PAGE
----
Consecutive notes are mainly achieved by blowing or sucking. Many people say they couldn’t get on with that but it’s easier than it sounds. In fact my version of Jeremiah Clark’s trumpet voluntary sounded more plausible on the MO than on the trumpet. No need to train as such. Go blow-suck-blow, sliding along the mouthpiece, until the sequence matches doh-ray-me. Then Three Blind Mice. And you’re away.

Two disadvantages. The mouth organ has no dignity: at a distance you could be taken to be eating a sandwich rather than making music. Also it’s fearfully unsanitary and unlike other blown instruments it has no drain taps. Perhaps dying for St Cecilia is dignified.

LdP CONCISE SONNET COMP Done my first draft and it was pure agony. You write a good line but find you’ve wasted words. You compress and it gets clunky. And is a hyphenated pair one word or two? A guideline: Shakespeare’s Shall I Compare Thee To A Summer’s Day runs to 114 words. Shockingly profligate; got to get under that.

Friday 9 March 2012

Drums as they should be

Tone Deaf is still a pop novice but one thing's for certain: most groups could ditch their drummer and adapt something mechanical. A kitchen blender, say, or a wind-up Barbie doll. Imaginative drumming is rare in the pop sector although I’ve been meaning to discover whether Pink Floyd’s Nick Mason has (had?) any legitimate skills.

I'm not exactly a drumming enthusiast but ten bars of Coldplay, et al., are enough to send me looking for some more stirring percussion. So how about Chico Hamilton, 91 years young, whose latest CD (Revelation) came out last year.

Of course it isn’t apples vs. apples. Pop/rock groups require something noisy, obvious and only vaguely rhythmic. Most of their practitioners could probably sell off half the drumkit and benefit from the increase in stage space. Whereas Chico, a specialist in jazz chamber music, is subtly insistent rather than an in-yer-face clatterer, a part of the music instead of in competition with it.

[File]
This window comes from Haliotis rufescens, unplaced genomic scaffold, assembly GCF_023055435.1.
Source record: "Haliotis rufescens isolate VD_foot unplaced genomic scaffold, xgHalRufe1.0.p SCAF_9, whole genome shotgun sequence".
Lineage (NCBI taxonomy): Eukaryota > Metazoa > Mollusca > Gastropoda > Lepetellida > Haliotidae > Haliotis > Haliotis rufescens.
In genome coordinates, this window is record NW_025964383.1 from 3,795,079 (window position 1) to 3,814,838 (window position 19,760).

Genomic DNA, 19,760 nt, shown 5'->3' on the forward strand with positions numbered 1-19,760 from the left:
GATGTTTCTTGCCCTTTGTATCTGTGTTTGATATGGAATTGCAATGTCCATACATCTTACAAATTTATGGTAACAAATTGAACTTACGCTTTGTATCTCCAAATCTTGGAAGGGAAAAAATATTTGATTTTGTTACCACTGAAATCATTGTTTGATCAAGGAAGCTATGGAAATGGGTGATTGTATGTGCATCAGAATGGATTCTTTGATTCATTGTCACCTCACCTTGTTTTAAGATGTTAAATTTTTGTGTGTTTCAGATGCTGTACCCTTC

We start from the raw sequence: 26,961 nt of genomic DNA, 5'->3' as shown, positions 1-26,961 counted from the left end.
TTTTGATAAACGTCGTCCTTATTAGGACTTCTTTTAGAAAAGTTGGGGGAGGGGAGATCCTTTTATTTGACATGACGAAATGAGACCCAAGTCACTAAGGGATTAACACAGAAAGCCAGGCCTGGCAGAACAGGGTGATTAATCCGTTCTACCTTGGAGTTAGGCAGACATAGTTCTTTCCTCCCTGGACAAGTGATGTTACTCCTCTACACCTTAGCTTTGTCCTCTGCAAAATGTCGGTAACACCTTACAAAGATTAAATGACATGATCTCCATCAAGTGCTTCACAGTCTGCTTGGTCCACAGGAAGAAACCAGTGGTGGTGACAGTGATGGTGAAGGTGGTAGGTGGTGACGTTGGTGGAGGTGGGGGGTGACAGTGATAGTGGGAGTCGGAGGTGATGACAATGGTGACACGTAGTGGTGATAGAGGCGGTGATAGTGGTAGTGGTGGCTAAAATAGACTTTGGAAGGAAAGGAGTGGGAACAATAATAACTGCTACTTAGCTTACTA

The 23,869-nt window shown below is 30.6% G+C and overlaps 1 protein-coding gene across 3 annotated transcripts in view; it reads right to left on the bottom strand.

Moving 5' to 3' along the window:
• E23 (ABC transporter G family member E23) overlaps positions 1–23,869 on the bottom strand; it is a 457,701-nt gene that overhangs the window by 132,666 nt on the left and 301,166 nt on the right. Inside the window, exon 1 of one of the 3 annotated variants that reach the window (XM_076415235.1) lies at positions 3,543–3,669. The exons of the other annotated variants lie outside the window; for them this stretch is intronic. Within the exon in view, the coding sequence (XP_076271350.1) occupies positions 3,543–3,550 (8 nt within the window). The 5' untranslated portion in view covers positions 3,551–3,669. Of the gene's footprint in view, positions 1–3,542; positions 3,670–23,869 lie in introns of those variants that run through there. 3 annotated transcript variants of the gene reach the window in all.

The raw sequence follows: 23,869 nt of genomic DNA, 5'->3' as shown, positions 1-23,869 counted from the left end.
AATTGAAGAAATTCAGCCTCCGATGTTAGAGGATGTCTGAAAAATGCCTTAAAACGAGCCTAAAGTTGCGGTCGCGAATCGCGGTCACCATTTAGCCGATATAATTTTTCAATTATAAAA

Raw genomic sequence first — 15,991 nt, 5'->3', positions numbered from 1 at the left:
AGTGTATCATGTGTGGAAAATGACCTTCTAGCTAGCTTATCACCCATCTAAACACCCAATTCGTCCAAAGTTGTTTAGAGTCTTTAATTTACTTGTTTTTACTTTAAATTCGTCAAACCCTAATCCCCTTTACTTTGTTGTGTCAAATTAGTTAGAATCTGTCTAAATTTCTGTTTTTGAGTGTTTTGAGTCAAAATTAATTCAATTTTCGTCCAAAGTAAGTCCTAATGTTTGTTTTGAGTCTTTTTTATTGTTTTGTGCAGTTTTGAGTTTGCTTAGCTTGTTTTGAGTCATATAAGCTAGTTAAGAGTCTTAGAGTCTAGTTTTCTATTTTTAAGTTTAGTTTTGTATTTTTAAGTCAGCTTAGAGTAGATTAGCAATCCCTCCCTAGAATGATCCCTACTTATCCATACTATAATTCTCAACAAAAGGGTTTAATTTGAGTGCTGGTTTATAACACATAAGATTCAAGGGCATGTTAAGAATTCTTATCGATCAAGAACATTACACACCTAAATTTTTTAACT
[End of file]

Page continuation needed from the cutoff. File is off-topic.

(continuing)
He’s best known for his quintet of which the other instruments (cello, bass, guitar, flute) hint at his quiet, laid-back style. In the 1958 movie Jazz on a Summer’s Day he’s seen wearing a suit doing something subtle to his tom-toms with hairy mallets. If you click HERE you’ll get the whole movie which is 81 min. long.

Here’s a shorter piece, THE WIND, dating back to about the same time but with an alto instead of a flute.

Chico’s work has reached a wider audience notably as background music to the movies Sweet Smell of Success, and Repulsion. He’s also played at the White House at an event hosted by George W. Bush. Hmmm

Wednesday 7 March 2012

Opera - not as serious as it looks

My attempts at verse have encouraged both Plutarch and Lucy to send me books of and about poetry, adding several cubits to my metric stature. Soon I may qualify as a poetaster (“a contemptuous name often applied to bad or inferior poets”). Peter Porter’s collected poems, from Lucy, comes with a recommendation to read pages 301- 302 which include nine short poems about opera.

Since Mrs LdP and I failed to return to the second act of Donizetti’s Lucia di Lammermoor transmitted from the Met a few months ago, you can imagine my delight at these lines from Porter’s Lucia In The Sky With Diamonds:

Her lover, equipped by the Scottish
Tourist Board, is going to bring
Italian opera into church…
…extols a carnal love
or sepulchre of kisses wearing kilts.
The same contrivances evading death
honour a tone-deaf poet’s end.

I’ve never been tempted to attend La Scala and this two-liner may explain why:

Taught to suck from capitalist sores their venom,
Marxist First Nighters dress in well-cut denim.

And, despite what I recently posted about Wagner, publishing these lines shows I too have misgivings about modernised opera:

With that “dumme Knab” Siegfried around
Fafner had to be a sluggish dragon,
Wotan a quenchless ancient
And Brűnnhilde in the Red Brigades.

MY OTHER SELF As if walking through a graveyard I sought one of the rotting posts in Works Well and was amused to discover that Barrett Bonden, surrounded as he was by trivia, appeared as a more rounded character than LdP. The latter seems like a man obsessed, never a centimetre away from a chromatic scale. It is a distortion, of course. I still cough, fall out with Mrs LdP, puzzle over Amélie Nothomb’s Stupeur et Tremblements and watch Six Nations Rugby.

Sunday 4 March 2012

Making a fool of myself

Part four.

Judging a pianist’s performance. Not like this! Let me repeat: self-embarrassment is the sternest tutor.

Cleaning the Neff oven involved dismantlement; re-assembly was a nightmare. Covered in black grease, knees aching, whimpering at the mystery, I cleaned myself up, changed my clothes and we drove to Malvern to hear Paul Lewis do Schubert.